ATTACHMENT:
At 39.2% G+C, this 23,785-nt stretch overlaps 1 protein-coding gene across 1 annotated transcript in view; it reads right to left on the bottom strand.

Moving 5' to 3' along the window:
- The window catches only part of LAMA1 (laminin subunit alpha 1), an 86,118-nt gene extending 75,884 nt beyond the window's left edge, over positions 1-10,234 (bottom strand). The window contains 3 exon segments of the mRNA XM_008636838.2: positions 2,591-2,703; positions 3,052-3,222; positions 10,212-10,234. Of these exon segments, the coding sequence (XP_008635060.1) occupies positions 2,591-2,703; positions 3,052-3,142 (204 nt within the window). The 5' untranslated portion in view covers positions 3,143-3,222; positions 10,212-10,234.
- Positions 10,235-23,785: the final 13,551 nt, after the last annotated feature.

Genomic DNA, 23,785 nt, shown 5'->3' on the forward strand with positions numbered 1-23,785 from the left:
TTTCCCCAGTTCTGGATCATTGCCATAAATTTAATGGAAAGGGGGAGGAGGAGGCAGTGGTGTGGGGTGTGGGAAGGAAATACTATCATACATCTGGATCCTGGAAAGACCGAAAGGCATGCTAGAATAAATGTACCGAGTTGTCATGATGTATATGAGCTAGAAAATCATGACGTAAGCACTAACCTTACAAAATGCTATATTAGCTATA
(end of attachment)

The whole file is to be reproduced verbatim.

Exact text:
At 39.2% G+C, this 23,785-nt stretch overlaps 1 protein-coding gene across 1 annotated transcript in view; it reads right to left on the bottom strand.

Moving 5' to 3' along the window:
- The window catches only part of LAMA1 (laminin subunit alpha 1), an 86,118-nt gene extending 75,884 nt beyond the window's left edge, over positions 1-10,234 (bottom strand). The window contains 3 exon segments of the mRNA XM_008636838.2: positions 2,591-2,703; positions 3,052-3,222; positions 10,212-10,234. Of these exon segments, the coding sequence (XP_008635060.1) occupies positions 2,591-2,703; positions 3,052-3,142 (204 nt within the window). The 5' untranslated portion in view covers positions 3,143-3,222; positions 10,212-10,234.
- Positions 10,235-23,785: the final 13,551 nt, after the last annotated feature.

Genomic DNA, 23,785 nt, shown 5'->3' on the forward strand with positions numbered 1-23,785 from the left:
TTTCCCCAGTTCTGGATCATTGCCATAAATTTAATGGAAAGGGGGAGGAGGAGGCAGTGGTGTGGGGTGTGGGAAGGAAATACTATCATACATCTGGATCCTGGAAAGACCGAAAGGCATGCTAGAATAAATGTACCGAGTTGTCATGATGTATATGAGCTAGAAAATCATGACGTAAGCACTAACCTTACAAAATGCTATATTAGCTATA